SPRINGFIELD, Mo.– The Greene County Sheriff’s Office said dealers in the area are lacing drugs with fentanyl- leading to more deadly substances.

Some recovery centers are concerned for the lives of active users, as what they’ll be getting won’t be what they expected.

“People are buying things, not knowing what it is,” said executive director of Better Life in Recovery, David Stoecker. “Because of that, we’re seeing a lot of people die.”

Stoecker said he had started using cocaine and marijuana in high school, shortly after moving to southwest Missouri.

“It just all kind of went downhill from there,” Stoecker said.

While recovering from a car accident that had stopped his heart three times, Stoecker was introduced to a new addiction – opioids.

Now, Stoecker is 13 years sober. He said his faith guided him towards recovery— an experience also had by Luke Jungers, who’s currently 9 months sober.

“I heard a voice very loud and clear,” Jungers said. “God told me, ‘You are not clever.'”

Jungers had been relying on meth and heroin to cope with the loss of a loved one.

“I was with a girl for almost eight years, and she passed away, and didn’t really know how to handle that the whole deal,” Jungers said. “I was numbing the pain just to try to, you know, try to figure try to figure something out.”

What got him sober is what he said was a wake-up call.

“I OD’d and died in a four-hour period,” Jungers said. “I woke up in Green County Jail. I was in jail for two months from August to June. I also turned 35 in jail. It kind of was the light switch it was time to grow up.”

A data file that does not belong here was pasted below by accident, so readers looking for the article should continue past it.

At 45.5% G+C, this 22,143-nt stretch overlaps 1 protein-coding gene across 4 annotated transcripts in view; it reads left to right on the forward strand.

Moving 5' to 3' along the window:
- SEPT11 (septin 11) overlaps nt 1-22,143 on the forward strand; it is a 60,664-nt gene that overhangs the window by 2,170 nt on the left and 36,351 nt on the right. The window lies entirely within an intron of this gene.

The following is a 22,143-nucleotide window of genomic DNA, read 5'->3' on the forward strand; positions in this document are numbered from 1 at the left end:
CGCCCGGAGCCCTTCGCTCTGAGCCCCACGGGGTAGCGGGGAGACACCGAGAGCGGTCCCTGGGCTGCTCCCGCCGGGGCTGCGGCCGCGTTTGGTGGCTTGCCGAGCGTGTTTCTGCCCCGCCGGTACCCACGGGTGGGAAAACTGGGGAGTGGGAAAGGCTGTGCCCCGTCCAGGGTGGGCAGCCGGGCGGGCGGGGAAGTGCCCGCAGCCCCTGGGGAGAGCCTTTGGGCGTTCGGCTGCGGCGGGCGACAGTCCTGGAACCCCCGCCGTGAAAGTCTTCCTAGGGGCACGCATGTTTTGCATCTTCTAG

Springfield Police Department said from January to March of 2022 there were 211 drug violations. Stoecker’s worried those users will be in heightened danger.

“Our heroin’s no longer heroin,” Stoecker said. “It’s fentanyl cut, it’s impossible to find heroin.”

SPD reported four people died from overdoses in the month of April alone.

“The most common thing we see is fentanyl with heroin,” said Deputy Paige Rippee. “Whenever we respond to these overdoses that, we’re there to render first aid to these people that are essentially dying. And once we bring them back, they don’t want to have anything to do with us. And they’re upset because we’ve taken their high away.”

“People are trying to numb and escape their reality,” Stoecker said.

Stoecker and Jungers want others suffering from addiction to know, they’re not alone.

“Sometimes we don’t think about options and reaching out, but there’s people out there that want to help, so you don’t have to fight this fight alone,” Jungers said.

Better Life in Recovery is located at 1925 E. Bennett Street Suite J. They’re currently offering hour-long courses on how to administer NARCAN, a medicine used to treat overdoses during an emergency.